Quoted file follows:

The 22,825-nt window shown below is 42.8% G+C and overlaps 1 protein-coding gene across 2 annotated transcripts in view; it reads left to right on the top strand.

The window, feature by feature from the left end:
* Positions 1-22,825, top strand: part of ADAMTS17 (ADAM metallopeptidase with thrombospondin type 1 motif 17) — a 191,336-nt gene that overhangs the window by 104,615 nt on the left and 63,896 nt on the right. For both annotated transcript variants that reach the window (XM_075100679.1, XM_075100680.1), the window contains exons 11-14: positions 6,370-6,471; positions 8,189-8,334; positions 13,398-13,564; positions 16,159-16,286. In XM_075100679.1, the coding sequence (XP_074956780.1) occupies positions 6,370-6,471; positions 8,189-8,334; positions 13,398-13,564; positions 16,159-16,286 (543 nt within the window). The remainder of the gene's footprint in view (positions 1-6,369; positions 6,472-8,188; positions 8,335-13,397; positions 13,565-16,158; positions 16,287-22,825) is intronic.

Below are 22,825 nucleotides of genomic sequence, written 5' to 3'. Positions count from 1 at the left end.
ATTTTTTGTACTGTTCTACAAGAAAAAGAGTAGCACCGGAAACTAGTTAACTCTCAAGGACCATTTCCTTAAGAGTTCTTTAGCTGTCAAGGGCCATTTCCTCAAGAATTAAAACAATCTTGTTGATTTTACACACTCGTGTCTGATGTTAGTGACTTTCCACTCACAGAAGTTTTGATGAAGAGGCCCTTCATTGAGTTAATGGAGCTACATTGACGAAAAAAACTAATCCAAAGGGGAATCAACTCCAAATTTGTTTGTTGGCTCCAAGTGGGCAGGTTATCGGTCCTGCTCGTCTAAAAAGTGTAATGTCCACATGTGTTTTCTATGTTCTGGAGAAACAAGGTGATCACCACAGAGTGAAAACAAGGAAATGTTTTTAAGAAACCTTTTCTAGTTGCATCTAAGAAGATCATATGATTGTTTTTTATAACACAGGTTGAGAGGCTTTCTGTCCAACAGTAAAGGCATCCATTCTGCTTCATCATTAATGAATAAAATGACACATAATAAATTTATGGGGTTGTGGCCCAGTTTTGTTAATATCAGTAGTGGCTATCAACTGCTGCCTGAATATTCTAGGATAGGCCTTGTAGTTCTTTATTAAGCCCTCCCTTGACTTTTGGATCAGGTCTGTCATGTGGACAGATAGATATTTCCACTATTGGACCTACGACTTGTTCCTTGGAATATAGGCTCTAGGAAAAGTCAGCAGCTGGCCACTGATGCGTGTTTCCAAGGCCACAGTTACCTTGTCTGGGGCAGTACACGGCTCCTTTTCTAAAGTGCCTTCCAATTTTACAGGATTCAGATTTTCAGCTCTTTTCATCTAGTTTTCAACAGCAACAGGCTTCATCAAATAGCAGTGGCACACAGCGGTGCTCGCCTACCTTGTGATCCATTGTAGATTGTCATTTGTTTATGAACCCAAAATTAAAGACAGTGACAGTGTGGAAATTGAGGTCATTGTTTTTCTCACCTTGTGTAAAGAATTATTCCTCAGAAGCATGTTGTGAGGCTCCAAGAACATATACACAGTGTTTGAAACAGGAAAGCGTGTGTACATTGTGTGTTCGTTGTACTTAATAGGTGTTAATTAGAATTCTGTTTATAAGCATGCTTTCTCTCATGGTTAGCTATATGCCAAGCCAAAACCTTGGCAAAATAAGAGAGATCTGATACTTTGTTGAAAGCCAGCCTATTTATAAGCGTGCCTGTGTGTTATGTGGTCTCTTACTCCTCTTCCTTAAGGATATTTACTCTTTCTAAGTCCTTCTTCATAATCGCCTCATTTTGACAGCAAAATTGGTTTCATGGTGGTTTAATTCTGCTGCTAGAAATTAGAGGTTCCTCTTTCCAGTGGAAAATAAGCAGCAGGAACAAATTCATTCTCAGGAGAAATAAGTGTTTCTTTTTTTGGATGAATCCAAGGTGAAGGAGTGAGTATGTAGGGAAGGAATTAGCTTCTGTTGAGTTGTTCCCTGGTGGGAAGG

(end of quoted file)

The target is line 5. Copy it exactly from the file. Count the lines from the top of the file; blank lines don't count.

ATTTTTTGTACTGTTCTACAAGAAAAAGAGTAGCACCGGAAACTAGTTAACTCTCAAGGACCATTTCCTTAAGAGTTCTTTAGCTGTCAAGGGCCATTTCCTCAAGAATTAAAACAATCTTGTTGATTTTACACACTCGTGTCTGATGTTAGTGACTTTCCACTCACAGAAGTTTTGATGAAGAGGCCCTTCATTGAGTTAATGGAGCTACATTGACGAAAAAAACTAATCCAAAGGGGAATCAACTCCAAATTTGTTTGTTGGCTCCAAGTGGGCAGGTTATCGGTCCTGCTCGTCTAAAAAGTGTAATGTCCACATGTGTTTTCTATGTTCTGGAGAAACAAGGTGATCACCACAGAGTGAAAACAAGGAAATGTTTTTAAGAAACCTTTTCTAGTTGCATCTAAGAAGATCATATGATTGTTTTTTATAACACAGGTTGAGAGGCTTTCTGTCCAACAGTAAAGGCATCCATTCTGCTTCATCATTAATGAATAAAATGACACATAATAAATTTATGGGGTTGTGGCCCAGTTTTGTTAATATCAGTAGTGGCTATCAACTGCTGCCTGAATATTCTAGGATAGGCCTTGTAGTTCTTTATTAAGCCCTCCCTTGACTTTTGGATCAGGTCTGTCATGTGGACAGATAGATATTTCCACTATTGGACCTACGACTTGTTCCTTGGAATATAGGCTCTAGGAAAAGTCAGCAGCTGGCCACTGATGCGTGTTTCCAAGGCCACAGTTACCTTGTCTGGGGCAGTACACGGCTCCTTTTCTAAAGTGCCTTCCAATTTTACAGGATTCAGATTTTCAGCTCTTTTCATCTAGTTTTCAACAGCAACAGGCTTCATCAAATAGCAGTGGCACACAGCGGTGCTCGCCTACCTTGTGATCCATTGTAGATTGTCATTTGTTTATGAACCCAAAATTAAAGACAGTGACAGTGTGGAAATTGAGGTCATTGTTTTTCTCACCTTGTGTAAAGAATTATTCCTCAGAAGCATGTTGTGAGGCTCCAAGAACATATACACAGTGTTTGAAACAGGAAAGCGTGTGTACATTGTGTGTTCGTTGTACTTAATAGGTGTTAATTAGAATTCTGTTTATAAGCATGCTTTCTCTCATGGTTAGCTATATGCCAAGCCAAAACCTTGGCAAAATAAGAGAGATCTGATACTTTGTTGAAAGCCAGCCTATTTATAAGCGTGCCTGTGTGTTATGTGGTCTCTTACTCCTCTTCCTTAAGGATATTTACTCTTTCTAAGTCCTTCTTCATAATCGCCTCATTTTGACAGCAAAATTGGTTTCATGGTGGTTTAATTCTGCTGCTAGAAATTAGAGGTTCCTCTTTCCAGTGGAAAATAAGCAGCAGGAACAAATTCATTCTCAGGAGAAATAAGTGTTTCTTTTTTTGGATGAATCCAAGGTGAAGGAGTGAGTATGTAGGGAAGGAATTAGCTTCTGTTGAGTTGTTCCCTGGTGGGAAGG